It has been said before, but it must be repeated that the mining exploration and development sector, in which Rio Tinto has a major part, is noted for being volatile and therefore more risky for the novice trader. Rio Tinto is dual listed, on both the London Stock Exchange and the Australian Securities Exchange, and is in the top companies on each, in the FTSE 100 and in the ASX 200 indices. Here’s the monthly price chart for recent years.
This shows the volatility, with prices up to nearly 6000 before the global economic crisis, and well below 1000 in 2009. The current price is a long way from the previous highs.
Rio Tinto is however a strong company, a multinational corporation that operates on every continent of the world. It is head-quartered in London, and has a management office in Melbourne, Australia. The company was founded in 1873, and named after the Spanish Rio Tinto, where mining operations were first started. Through a long succession of mergers and acquisitions the company has reached the current state of being a major supplier of many commodities including aluminium, iron ore, copper, coal, uranium, and diamonds. It also has some refining capabilities.
The company is divided into five operational groups, which include the aluminium, bauxite and alumina group; the energy group comprising coal and uranium; the garments and minerals group which includes titanium; the iron ore group; and the copper group which includes precious metals such as gold and silver. Operations are mainly centred on Australia and Canada, but the company is so large that there are significant operations in many parts of the world.
From a spread betting perspective, this is a company which has the volatility of the mining industry, but is much larger than most startup mining companies. It has successfully resisted takeover bids from BHP Billington and Chinese interests, so despite its current stock performance the long-term outlook for its products is good.
Spread Betting Rio Tinto Rolling Daily
Rio Tinto is a mining and exploration company, so you can expect the share prices to be volatile, and should be alert for any changes. The nice thing about trading such bigger-cap companies like BHP Billiton and Rio Tinto is that they come with lower margin requirements meaning that you are able to get greater leverage and take bigger risks (which however cuts both ways!).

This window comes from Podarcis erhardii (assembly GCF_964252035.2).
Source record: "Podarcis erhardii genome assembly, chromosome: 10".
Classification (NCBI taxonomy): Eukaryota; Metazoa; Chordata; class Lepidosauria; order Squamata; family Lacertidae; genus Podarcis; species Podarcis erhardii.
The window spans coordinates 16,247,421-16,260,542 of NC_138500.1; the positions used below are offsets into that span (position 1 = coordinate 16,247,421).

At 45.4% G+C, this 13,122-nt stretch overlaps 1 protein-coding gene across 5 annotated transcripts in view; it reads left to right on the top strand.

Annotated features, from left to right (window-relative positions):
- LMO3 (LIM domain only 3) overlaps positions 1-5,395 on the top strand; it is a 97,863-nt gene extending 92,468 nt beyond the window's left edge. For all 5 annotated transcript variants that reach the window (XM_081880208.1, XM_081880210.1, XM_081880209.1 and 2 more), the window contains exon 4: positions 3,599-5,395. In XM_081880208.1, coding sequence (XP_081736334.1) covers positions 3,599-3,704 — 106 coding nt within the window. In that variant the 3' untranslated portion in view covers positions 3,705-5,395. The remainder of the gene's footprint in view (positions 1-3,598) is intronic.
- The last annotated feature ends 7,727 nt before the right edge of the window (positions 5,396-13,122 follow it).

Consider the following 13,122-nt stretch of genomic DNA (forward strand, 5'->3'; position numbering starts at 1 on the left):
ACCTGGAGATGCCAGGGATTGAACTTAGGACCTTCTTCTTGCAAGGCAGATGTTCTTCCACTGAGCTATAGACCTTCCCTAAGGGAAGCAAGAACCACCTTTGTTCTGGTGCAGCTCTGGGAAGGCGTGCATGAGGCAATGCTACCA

The current quotation for a rolling daily spreadbet is 2919.1 – 2924.9. If your analysis suggests that the price will increase in the near future, you could place a long bet for £1.50 per point. You should be careful to consider your risk profile when deciding on the amount of the bet, bearing in mind the large point moves that are expected from this stock.
Suppose that you are correct and that the price goes up to 3922.6 – 3927.8. If you chose to close your trade, you could work out your winnings like this. Your long bet was placed at the buying price of 2924.9, and it closed at the selling price of 3922.6. 3922.6 minus 2924.9 is 997.7 points, which is the amount that you have gained with this bet. As you staked £1.50 per point, you have won £1496.55.
Of course you must be prepared for bets to lose as well as win, and in this case the price might have fallen instead of rising. Suppose it dropped to 2123.2 – 2128.6, and you decided to close your trade and accept your loss before it dropped any further. You can work out how much you lost in a similar way to that above. Your bet was placed at 2924.9, and you closed it at 2123.2 for a loss of 801.7 points. Unfortunately, that means you lost £1202.55.
As this price moves rapidly, it is important to keep track of it and you may want to consider using a stoploss order, where the price will be tracked by your broker and the spread bet closed if a certain level of loss is reached. Using one of these, you might find that your losing bet was closed out at 2515.6 – 2520.3. With a closing price of 2515.6 taken away from the opening price of 2924.9, in this case you have lost 409.3 points. For your wager, that amounts to £613.95.
Rio Tinto Futures Style Bet
For the trader looking at the midterm performance, a futures style spread bet may work out best. The current quote for the Rio Tinto far quarter is 2935.0 – 2947.0. Should you believe that the price will be going down, you could place a short or sell bet for £1.60 per point, and this would go on at the selling price of 2935.0.
Considering first that your bet may win, perhaps the price dropped to 2463.2 – 2474.7, and you closed your bet to collect your profit. The bet started at a price of 2935.0, and you closed the spread bet at 2474.7, which means you collected 460.3 points. With your bet of £1.60 per point, that multiplies out to a profit of £736.48.
If on the other hand the price went up, and you are facing a losing bet, you might decide to close the trade and accept your losses when the price was quoted at 3312.5 – 3323.6. As it was a sell bet, it closes at the higher or buying price which is 3323.6. Working it out, 3323.6 minus 2935.0 is 388.6 points. For your chosen size of stake, that amounts to a loss of £621.76.
Even winning traders lose frequently, but they win on average by making sure their losses are small, and letting their wins mount up by not taking them early. One way to keep down your losses is to use a stop loss order, as this saves you having to watch the markets every minute. Your spread betting provider watches the markets for you, and closes your trade if the loss goes too high. Say your bet closed at 3132.5 – 3144.6 with a stop loss order. The number of points you lost would be 3144.6 less 2935.0, or 209.6 points, which would cost you £335.36.